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  • Creating Confucian Authority: The Field of Ritual Learning in Early China to 9 CE by Robert Chard
  • Andrew Lambert (bio)
Robert Chard. Creating Confucian Authority: The Field of Ritual Learning in Early China to 9 CE. Sinica Leidensia, vol. 152. Leiden, New York, and Köln: E. J. Brill, 2021. viii, 223 pp. Hardcover $49.00, isbn 978-90-04-46191-8. E-book (PDF) $49.00, isbn 978-90-04-46531-2.

Robert Chard's book explores how li (禮)—a term typically translated as "ritual" but which the author approaches with great care—became central to Confucian identity and gradually came to order the political realm in early China. In Chard's words, the book traces "the early formation and evolution of Ritual Learning from before the time of Confucius to the end of the Western Han Dynasty in 9 CE: what it was in different periods, who mastered it, how it was deployed, and what it reveals about the interactions between Confucian Ru and political power" (p. 3). The book explores how a recognized body of ritual practice and norms emerged during this time, eventually becoming codified knowledge in canonical texts. "Ritual learning"—Chard's key term—is defined broadly, as "the study and practice of li" (p. 5) and "all knowledge related to the various aspects of li in early China" (p. 9). The frequent use of the pinyin li is deliberate, as the author seeks to retain its broad range of implications, in contrast to a more constrained term such as "ritual."

Chard is careful to limit the scope of his inquiry into li. Excluded, for example, is consideration of analytic treatments of li found in canonical Confucian texts, such as the Xunzi, parts of the Liji and Han cosmological discourse (p. 17). Also, circumvented is the modern trend toward understanding the Confucian tradition in the abstract, as a set of general theoretical commitments or philosophical positions. Instead, using a method described as "cultural history," Chard seeks to understand the practices that constitute early Confucian li, and how knowledge of those practices (rather than other non-Confucian esoteric ritual practices) influenced the formation of later imperial ritual, thereby establishing the Confucian tradition at the heart of state affairs. A further feature of the author's approach is an emphasis on the visual impact of ritual practice (again, in contrast to a more theoretical understanding of ritual). This builds on the author's earlier work, and on the work of other scholars, such as Robert Eno's claim that the driving concern of the early Confucian movement was physical training and mastery, rather than an ideology or set of ideas (p. 9). Understood as a practical and cultural phenomenon, Chard offers four [End Page 177] characteristics of li (pp. 7–8). These are: a "socio-cultural order based on ritual institutions instituted by governments" (lizhi 禮制), "visible, technical mastery," or "ritual performance" (liyi 禮儀), a code of "civilized ethical behavior" (liyi 禮義), and "a regimen of self-cultivation" (xiushen 修身) to which "the personal observation of li was central."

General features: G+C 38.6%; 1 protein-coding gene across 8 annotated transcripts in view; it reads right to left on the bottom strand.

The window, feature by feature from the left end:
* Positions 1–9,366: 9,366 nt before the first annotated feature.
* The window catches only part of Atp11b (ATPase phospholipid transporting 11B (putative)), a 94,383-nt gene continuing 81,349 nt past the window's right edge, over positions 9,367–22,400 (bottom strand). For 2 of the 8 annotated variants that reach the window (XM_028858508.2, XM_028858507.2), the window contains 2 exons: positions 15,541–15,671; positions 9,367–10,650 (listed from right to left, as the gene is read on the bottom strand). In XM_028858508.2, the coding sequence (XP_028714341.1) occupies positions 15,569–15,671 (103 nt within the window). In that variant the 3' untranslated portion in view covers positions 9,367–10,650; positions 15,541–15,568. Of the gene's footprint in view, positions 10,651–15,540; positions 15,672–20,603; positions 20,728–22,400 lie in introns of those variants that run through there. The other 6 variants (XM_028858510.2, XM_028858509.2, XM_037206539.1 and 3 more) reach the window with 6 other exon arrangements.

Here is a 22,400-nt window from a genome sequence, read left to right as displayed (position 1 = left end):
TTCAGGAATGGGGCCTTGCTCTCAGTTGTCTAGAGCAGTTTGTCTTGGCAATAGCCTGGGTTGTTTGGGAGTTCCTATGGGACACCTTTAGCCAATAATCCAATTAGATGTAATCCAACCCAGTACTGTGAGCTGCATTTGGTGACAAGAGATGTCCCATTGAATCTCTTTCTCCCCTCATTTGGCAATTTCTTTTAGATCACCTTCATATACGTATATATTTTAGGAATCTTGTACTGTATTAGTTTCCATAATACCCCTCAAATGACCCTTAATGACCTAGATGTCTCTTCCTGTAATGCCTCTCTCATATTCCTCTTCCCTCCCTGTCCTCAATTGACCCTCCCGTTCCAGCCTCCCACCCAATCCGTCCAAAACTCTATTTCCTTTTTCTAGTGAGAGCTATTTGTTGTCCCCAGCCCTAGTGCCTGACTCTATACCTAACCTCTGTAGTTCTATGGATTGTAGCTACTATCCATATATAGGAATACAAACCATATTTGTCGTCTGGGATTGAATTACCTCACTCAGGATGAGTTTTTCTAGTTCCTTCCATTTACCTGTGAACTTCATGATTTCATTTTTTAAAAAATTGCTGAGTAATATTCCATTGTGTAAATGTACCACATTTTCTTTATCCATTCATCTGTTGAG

The heart of the book consists of three long chapters, each examining a historical period in the development of ritual learning. The chapters move from the Spring and Autumn period, through the Warring States and early Han, and culminate with a study of Confucian ritual's ascendency in the late Western Han (206 B.C.E.–9 C.E.). Chapter 2 covers the first of these three putative stages of ritual learning and focuses on the understanding of li during the Spring and Autumn Era, particularly as portrayed in the Zuo zhuan. At this time, li was one branch of learning, alongside those such as knowledge of the Book of Songs and music. We find a portrait of li as a body of knowledge whose application and significance are in transition: from a "code of conduct among the aristocracy" to a set of practices that were, through Confucius, "made … available to a somewhat broader segment of society" (p. 83). Even though older social orders ruptured, precise observance and visible display of li remained closely linked to social status; however, li also came to be understood as a physical practice that...

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